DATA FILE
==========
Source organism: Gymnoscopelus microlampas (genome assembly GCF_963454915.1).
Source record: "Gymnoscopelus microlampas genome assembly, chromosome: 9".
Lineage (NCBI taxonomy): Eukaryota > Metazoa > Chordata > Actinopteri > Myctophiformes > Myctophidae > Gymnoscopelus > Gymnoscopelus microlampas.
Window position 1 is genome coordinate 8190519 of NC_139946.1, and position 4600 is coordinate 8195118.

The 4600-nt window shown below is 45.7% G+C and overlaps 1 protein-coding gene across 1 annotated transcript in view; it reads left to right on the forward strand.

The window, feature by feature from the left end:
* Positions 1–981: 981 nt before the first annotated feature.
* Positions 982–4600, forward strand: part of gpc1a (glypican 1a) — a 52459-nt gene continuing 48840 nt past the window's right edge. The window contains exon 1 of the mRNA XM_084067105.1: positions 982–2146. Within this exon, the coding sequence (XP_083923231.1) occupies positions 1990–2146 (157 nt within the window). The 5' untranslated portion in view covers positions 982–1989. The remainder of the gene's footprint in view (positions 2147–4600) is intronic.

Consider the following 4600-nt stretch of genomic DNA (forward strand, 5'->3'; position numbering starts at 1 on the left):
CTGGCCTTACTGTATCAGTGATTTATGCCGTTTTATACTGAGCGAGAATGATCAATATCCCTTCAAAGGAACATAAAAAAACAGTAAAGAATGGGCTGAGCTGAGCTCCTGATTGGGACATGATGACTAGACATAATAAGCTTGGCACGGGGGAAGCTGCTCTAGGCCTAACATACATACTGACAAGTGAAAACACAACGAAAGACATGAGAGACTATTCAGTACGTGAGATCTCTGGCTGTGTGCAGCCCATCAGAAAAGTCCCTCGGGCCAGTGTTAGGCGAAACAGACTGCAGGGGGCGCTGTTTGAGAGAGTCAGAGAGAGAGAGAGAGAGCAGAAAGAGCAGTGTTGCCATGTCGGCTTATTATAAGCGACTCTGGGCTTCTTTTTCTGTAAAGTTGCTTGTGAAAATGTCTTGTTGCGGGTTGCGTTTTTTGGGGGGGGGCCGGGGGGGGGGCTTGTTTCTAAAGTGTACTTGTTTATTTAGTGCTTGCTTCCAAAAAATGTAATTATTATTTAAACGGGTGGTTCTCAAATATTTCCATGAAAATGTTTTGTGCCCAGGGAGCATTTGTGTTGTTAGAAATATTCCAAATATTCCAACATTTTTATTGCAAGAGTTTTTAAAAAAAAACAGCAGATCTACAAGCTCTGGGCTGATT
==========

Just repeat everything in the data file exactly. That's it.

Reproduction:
Source organism: Gymnoscopelus microlampas (genome assembly GCF_963454915.1).
Source record: "Gymnoscopelus microlampas genome assembly, chromosome: 9".
Lineage (NCBI taxonomy): Eukaryota > Metazoa > Chordata > Actinopteri > Myctophiformes > Myctophidae > Gymnoscopelus > Gymnoscopelus microlampas.
Window position 1 is genome coordinate 8190519 of NC_139946.1, and position 4600 is coordinate 8195118.

The 4600-nt window shown below is 45.7% G+C and overlaps 1 protein-coding gene across 1 annotated transcript in view; it reads left to right on the forward strand.

The window, feature by feature from the left end:
* Positions 1–981: 981 nt before the first annotated feature.
* Positions 982–4600, forward strand: part of gpc1a (glypican 1a) — a 52459-nt gene continuing 48840 nt past the window's right edge. The window contains exon 1 of the mRNA XM_084067105.1: positions 982–2146. Within this exon, the coding sequence (XP_083923231.1) occupies positions 1990–2146 (157 nt within the window). The 5' untranslated portion in view covers positions 982–1989. The remainder of the gene's footprint in view (positions 2147–4600) is intronic.

Consider the following 4600-nt stretch of genomic DNA (forward strand, 5'->3'; position numbering starts at 1 on the left):
CTGGCCTTACTGTATCAGTGATTTATGCCGTTTTATACTGAGCGAGAATGATCAATATCCCTTCAAAGGAACATAAAAAAACAGTAAAGAATGGGCTGAGCTGAGCTCCTGATTGGGACATGATGACTAGACATAATAAGCTTGGCACGGGGGAAGCTGCTCTAGGCCTAACATACATACTGACAAGTGAAAACACAACGAAAGACATGAGAGACTATTCAGTACGTGAGATCTCTGGCTGTGTGCAGCCCATCAGAAAAGTCCCTCGGGCCAGTGTTAGGCGAAACAGACTGCAGGGGGCGCTGTTTGAGAGAGTCAGAGAGAGAGAGAGAGAGCAGAAAGAGCAGTGTTGCCATGTCGGCTTATTATAAGCGACTCTGGGCTTCTTTTTCTGTAAAGTTGCTTGTGAAAATGTCTTGTTGCGGGTTGCGTTTTTTGGGGGGGGGCCGGGGGGGGGGCTTGTTTCTAAAGTGTACTTGTTTATTTAGTGCTTGCTTCCAAAAAATGTAATTATTATTTAAACGGGTGGTTCTCAAATATTTCCATGAAAATGTTTTGTGCCCAGGGAGCATTTGTGTTGTTAGAAATATTCCAAATATTCCAACATTTTTATTGCAAGAGTTTTTAAAAAAAAACAGCAGATCTACAAGCTCTGGGCTGATT